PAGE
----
Real Estate Disclosure: What Sellers Need to Know

Real Estate Disclosure: What Sellers Need to Know

Learn what real estate disclosure is, why it is important, what information you should provide and how to avoid legal issues.

Marcio VasconcelosMarcio Vasconcelos

Published on November 28, 2023

What Is a Disclosure in Real Estate?

In the world of real estate, a disclosure is a document that provides all the information you need to know about the property you are interested in. Information such as the property's condition, history, or any potential issues that may affect its value or desirability is made available to the buyer.

The disclosure will start as soon as the escrow (documents and funds associated with the property that are held by a third person) is open, and its purpose is to ensure that buyers and sellers have a clear understanding of the property's true state before completing a transaction.

What is the most common disclosure in real estate?

The most common disclosure in real estate is the "Seller's Disclosure" or "Property Disclosure Statement". This document is typically completed by the seller and provides detailed information about the property's condition, including any known defects, repairs, renovations, or environmental hazards.

Common items covered in a Seller's Disclosure may include history of death in the property, the age of the roof, the condition of the plumbing and electrical systems, the presence of mold or pests, and any past or current issues with the property.

Disclosure basics

Laws regarding disclosure vary state to state. There are states that favor the buyer and require that all information regarding the home be disclosed and there are states that operate more on a “buyer beware” approach.

Regardless of the state you are in, make sure that all disclosures are in writing, even if the state does not provide a form for doing so. Fortunately, most states obligate sellers to disclose before or during the purchase agreement.

What Is a Seller's Disclosure?

property disclosure
Image: Canva

Seller’s disclosure, also called property disclosure, is a legal document requiring the seller of a property to disclose information about the property that a buyer may find unfavorable. The document is intended to create transparency regarding the property, for two reasons.

The first is so that the buyer knows what he is buying and is aware of any issues, present or previous, with the property. Second is to protect the seller from any potential legal issues in the future, should the buyer come to sue the seller because of an undisclosed issue with the home.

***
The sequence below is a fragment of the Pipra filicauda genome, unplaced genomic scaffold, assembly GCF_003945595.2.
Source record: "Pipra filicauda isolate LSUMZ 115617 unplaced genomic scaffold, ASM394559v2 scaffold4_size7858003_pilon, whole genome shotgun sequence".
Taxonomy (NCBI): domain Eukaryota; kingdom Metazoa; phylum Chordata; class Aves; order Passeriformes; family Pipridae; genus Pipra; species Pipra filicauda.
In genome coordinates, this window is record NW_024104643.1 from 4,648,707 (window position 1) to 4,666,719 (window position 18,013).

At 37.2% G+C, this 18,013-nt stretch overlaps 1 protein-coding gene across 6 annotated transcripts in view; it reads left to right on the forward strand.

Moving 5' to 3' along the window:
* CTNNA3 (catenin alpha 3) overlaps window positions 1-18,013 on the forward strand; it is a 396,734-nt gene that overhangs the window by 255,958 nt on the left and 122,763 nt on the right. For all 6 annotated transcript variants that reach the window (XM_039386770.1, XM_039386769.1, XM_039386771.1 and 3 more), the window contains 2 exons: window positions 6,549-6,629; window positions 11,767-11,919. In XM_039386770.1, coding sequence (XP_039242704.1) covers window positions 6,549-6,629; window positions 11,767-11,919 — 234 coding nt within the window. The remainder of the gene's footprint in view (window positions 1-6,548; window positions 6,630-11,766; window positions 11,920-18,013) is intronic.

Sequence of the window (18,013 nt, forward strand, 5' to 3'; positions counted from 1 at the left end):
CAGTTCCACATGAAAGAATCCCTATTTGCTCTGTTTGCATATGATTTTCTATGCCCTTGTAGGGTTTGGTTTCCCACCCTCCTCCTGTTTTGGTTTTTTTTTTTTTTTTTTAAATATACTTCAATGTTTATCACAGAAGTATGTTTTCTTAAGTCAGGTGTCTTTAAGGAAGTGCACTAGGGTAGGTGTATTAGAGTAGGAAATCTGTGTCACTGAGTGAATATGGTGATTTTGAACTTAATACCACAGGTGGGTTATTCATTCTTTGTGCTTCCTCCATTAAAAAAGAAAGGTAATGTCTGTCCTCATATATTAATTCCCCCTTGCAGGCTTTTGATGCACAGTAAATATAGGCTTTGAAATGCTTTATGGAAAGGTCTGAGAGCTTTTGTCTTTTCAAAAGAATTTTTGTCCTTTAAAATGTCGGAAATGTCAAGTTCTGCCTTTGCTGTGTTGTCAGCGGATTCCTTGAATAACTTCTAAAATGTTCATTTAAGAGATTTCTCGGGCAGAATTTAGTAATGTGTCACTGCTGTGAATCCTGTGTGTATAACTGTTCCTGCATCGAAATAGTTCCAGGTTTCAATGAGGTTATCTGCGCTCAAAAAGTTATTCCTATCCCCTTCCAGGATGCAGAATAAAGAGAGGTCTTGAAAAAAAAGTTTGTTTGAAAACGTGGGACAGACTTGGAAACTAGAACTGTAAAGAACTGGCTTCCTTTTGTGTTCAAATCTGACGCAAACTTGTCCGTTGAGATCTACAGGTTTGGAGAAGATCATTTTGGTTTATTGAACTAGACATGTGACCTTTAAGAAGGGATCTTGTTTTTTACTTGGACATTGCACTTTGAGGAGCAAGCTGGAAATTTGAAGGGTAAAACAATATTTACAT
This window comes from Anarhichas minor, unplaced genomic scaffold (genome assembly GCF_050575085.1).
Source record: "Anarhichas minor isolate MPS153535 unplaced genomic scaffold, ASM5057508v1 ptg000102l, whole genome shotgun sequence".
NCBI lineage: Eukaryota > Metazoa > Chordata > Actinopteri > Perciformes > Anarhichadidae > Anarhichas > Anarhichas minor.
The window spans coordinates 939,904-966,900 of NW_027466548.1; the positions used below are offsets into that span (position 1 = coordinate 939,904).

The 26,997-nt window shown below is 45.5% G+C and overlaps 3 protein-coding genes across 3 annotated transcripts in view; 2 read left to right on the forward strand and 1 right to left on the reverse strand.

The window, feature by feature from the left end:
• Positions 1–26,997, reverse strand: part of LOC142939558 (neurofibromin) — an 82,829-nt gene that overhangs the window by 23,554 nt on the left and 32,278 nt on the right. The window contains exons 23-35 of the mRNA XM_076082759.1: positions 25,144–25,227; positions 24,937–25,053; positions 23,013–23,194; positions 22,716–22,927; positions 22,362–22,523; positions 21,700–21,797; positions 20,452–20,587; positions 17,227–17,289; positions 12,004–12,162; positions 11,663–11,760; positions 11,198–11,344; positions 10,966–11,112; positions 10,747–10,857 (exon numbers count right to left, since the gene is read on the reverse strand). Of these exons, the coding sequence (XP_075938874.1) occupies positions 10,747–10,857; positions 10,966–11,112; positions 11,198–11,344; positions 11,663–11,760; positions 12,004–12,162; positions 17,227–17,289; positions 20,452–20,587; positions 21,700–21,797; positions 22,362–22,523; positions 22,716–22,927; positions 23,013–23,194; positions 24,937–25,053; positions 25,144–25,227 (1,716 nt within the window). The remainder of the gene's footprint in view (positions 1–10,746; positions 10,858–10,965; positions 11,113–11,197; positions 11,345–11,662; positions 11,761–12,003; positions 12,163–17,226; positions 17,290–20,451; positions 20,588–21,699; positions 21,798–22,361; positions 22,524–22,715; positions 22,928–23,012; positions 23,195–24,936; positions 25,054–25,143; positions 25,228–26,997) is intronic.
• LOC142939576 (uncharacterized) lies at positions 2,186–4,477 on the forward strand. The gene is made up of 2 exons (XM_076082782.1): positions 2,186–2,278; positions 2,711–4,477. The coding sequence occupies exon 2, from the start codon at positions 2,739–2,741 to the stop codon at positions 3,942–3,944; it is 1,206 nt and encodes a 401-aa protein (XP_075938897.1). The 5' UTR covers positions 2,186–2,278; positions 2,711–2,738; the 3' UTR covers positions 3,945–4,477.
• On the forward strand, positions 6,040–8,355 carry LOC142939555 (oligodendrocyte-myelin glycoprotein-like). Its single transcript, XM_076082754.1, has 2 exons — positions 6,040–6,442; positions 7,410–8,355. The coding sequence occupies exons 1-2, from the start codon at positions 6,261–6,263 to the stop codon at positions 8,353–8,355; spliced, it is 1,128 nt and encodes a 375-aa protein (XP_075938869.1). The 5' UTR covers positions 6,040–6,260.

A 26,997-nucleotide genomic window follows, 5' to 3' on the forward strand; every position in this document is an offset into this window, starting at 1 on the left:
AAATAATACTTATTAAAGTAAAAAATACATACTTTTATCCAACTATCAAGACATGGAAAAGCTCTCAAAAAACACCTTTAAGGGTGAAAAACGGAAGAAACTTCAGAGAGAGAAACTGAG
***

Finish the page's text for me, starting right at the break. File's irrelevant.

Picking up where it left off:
Which disclosures are the most commonly required?

Seller’s disclosure requirements vary state to state, but there are a few common disclosures, such as hazard disclosures, including the presence of lead paint on the property, neighbor nuisance disclosures, among others. We will take a look at the most common disclosures and describe each.

Death in the home disclosure

Depending on the circumstances of a previous death on the property, the seller may or may not be legally obligated to disclose this information. Deaths of natural causes are, in many states, not obligatory disclosures. 

However, deaths related to the property in any way, in many states, do have to be disclosed. It is important to know the laws in the state in which you are buying a home regarding disclosure to best understand what you have the right to know about your new home.

Neighborhood nuisance disclosure

Again, depending on the state in which the property for sale is located, the seller will be obligated to inform the buyer of anything noises or odors in the surrounding area that might affect the occupant of that property. Examples include living near farms, airports, landfills, or commercial areas that generate smoke or odors.

Hazard disclosure

If a home is vulnerable to natural disasters, like hurricanes or earthquakes, or if a home has had a history of exposure to toxic or hazardous substances in any way, then it is likely that the seller will have to disclose this information to the buyer. The presence of lead paint and asbestos on the property are the most common disclosures within this category.

What Happens if I Lie on a Seller’s Disclosure?

If it is found that you have lied or omitted information that you are legally bound to share with the buyer, there will be consequences. Firstly, the buyer will have the right to cancel the sale, and you would likely be charged a fee, as well.  The second possibility is that the buyer could sue you for not disclosing important details about the home that you knew about but did not disclose.

What are other common disclosures?

Natural hazard:

As stated above, natural hazard disclosures cover a wide range of potential issues, including earthquake zones, wildfires, flooding, and contamination.

Market conditions advisory (MCA):

This type of disclosure takes into account financial aspects of the home, including any loans, as well as an analysis of market conditions. This disclosure clarifies that the value of the home is susceptible to various aspects of the market and that these conditions tend to change, thus rendering any expectation of home value appreciation speculative and, ultimately, not guaranteed.

State transfer disclosure:

This disclosure is an evaluation of the condition of the property, itself, and contains any defects of the property.  In some states, this disclosure is obligatory.

Local transfer disclosure:

This disclosure concerns the area surrounding the home or property in question. Any issues that might arise from any nearby location, such as a landfill or manufacturing company, are disclosed here.

Megan’s Law Disclosure:

As a federal law, it is obligatory to inform homebuyers of any known sex offenders living in the area.

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